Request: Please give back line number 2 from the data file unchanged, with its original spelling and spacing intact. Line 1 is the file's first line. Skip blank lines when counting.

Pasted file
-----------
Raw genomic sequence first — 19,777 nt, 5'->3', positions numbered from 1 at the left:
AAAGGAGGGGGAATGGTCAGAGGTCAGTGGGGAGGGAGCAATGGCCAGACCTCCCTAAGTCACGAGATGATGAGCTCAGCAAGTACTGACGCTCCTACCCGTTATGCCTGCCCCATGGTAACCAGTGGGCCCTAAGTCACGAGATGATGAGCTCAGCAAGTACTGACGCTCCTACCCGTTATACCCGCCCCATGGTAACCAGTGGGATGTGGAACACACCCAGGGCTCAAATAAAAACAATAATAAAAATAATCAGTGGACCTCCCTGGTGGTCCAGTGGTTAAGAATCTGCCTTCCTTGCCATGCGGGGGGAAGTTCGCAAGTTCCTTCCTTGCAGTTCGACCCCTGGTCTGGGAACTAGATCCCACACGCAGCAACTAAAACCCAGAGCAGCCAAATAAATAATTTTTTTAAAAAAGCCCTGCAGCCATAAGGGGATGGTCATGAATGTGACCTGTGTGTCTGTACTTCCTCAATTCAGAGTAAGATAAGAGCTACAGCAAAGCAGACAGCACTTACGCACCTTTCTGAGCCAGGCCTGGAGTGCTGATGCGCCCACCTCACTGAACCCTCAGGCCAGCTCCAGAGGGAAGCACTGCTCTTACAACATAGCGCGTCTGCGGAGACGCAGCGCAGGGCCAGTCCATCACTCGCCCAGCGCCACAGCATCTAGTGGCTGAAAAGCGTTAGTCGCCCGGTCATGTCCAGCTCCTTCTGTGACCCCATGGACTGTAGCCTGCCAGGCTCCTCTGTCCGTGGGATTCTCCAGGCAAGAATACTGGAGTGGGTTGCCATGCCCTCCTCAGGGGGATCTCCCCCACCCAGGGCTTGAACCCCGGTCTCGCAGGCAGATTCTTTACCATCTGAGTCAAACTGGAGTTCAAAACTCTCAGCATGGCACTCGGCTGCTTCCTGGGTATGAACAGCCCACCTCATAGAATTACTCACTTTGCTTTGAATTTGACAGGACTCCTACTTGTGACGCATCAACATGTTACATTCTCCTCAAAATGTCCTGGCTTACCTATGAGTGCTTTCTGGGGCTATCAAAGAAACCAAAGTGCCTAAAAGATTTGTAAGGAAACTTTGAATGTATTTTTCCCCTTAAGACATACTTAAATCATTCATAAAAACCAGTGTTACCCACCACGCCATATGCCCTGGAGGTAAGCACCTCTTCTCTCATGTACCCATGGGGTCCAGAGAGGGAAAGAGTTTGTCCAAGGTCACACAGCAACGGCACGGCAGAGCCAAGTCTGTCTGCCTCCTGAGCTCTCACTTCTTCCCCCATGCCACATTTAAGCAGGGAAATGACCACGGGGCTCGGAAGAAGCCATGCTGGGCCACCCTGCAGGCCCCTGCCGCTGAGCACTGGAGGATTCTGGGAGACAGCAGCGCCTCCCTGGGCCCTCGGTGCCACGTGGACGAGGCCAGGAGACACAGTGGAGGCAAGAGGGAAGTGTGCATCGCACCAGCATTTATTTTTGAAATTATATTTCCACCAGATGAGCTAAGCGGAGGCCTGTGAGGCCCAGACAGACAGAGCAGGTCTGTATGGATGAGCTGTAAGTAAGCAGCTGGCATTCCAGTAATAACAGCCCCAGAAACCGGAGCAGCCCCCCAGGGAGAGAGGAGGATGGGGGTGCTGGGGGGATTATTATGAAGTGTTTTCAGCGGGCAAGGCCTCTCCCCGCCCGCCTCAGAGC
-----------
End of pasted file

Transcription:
AAAGGAGGGGGAATGGTCAGAGGTCAGTGGGGAGGGAGCAATGGCCAGACCTCCCTAAGTCACGAGATGATGAGCTCAGCAAGTACTGACGCTCCTACCCGTTATGCCTGCCCCATGGTAACCAGTGGGCCCTAAGTCACGAGATGATGAGCTCAGCAAGTACTGACGCTCCTACCCGTTATACCCGCCCCATGGTAACCAGTGGGATGTGGAACACACCCAGGGCTCAAATAAAAACAATAATAAAAATAATCAGTGGACCTCCCTGGTGGTCCAGTGGTTAAGAATCTGCCTTCCTTGCCATGCGGGGGGAAGTTCGCAAGTTCCTTCCTTGCAGTTCGACCCCTGGTCTGGGAACTAGATCCCACACGCAGCAACTAAAACCCAGAGCAGCCAAATAAATAATTTTTTTAAAAAAGCCCTGCAGCCATAAGGGGATGGTCATGAATGTGACCTGTGTGTCTGTACTTCCTCAATTCAGAGTAAGATAAGAGCTACAGCAAAGCAGACAGCACTTACGCACCTTTCTGAGCCAGGCCTGGAGTGCTGATGCGCCCACCTCACTGAACCCTCAGGCCAGCTCCAGAGGGAAGCACTGCTCTTACAACATAGCGCGTCTGCGGAGACGCAGCGCAGGGCCAGTCCATCACTCGCCCAGCGCCACAGCATCTAGTGGCTGAAAAGCGTTAGTCGCCCGGTCATGTCCAGCTCCTTCTGTGACCCCATGGACTGTAGCCTGCCAGGCTCCTCTGTCCGTGGGATTCTCCAGGCAAGAATACTGGAGTGGGTTGCCATGCCCTCCTCAGGGGGATCTCCCCCACCCAGGGCTTGAACCCCGGTCTCGCAGGCAGATTCTTTACCATCTGAGTCAAACTGGAGTTCAAAACTCTCAGCATGGCACTCGGCTGCTTCCTGGGTATGAACAGCCCACCTCATAGAATTACTCACTTTGCTTTGAATTTGACAGGACTCCTACTTGTGACGCATCAACATGTTACATTCTCCTCAAAATGTCCTGGCTTACCTATGAGTGCTTTCTGGGGCTATCAAAGAAACCAAAGTGCCTAAAAGATTTGTAAGGAAACTTTGAATGTATTTTTCCCCTTAAGACATACTTAAATCATTCATAAAAACCAGTGTTACCCACCACGCCATATGCCCTGGAGGTAAGCACCTCTTCTCTCATGTACCCATGGGGTCCAGAGAGGGAAAGAGTTTGTCCAAGGTCACACAGCAACGGCACGGCAGAGCCAAGTCTGTCTGCCTCCTGAGCTCTCACTTCTTCCCCCATGCCACATTTAAGCAGGGAAATGACCACGGGGCTCGGAAGAAGCCATGCTGGGCCACCCTGCAGGCCCCTGCCGCTGAGCACTGGAGGATTCTGGGAGACAGCAGCGCCTCCCTGGGCCCTCGGTGCCACGTGGACGAGGCCAGGAGACACAGTGGAGGCAAGAGGGAAGTGTGCATCGCACCAGCATTTATTTTTGAAATTATATTTCCACCAGATGAGCTAAGCGGAGGCCTGTGAGGCCCAGACAGACAGAGCAGGTCTGTATGGATGAGCTGTAAGTAAGCAGCTGGCATTCCAGTAATAACAGCCCCAGAAACCGGAGCAGCCCCCCAGGGAGAGAGGAGGATGGGGGTGCTGGGGGGATTATTATGAAGTGTTTTCAGCGGGCAAGGCCTCTCCCCGCCCGCCTCAGAGC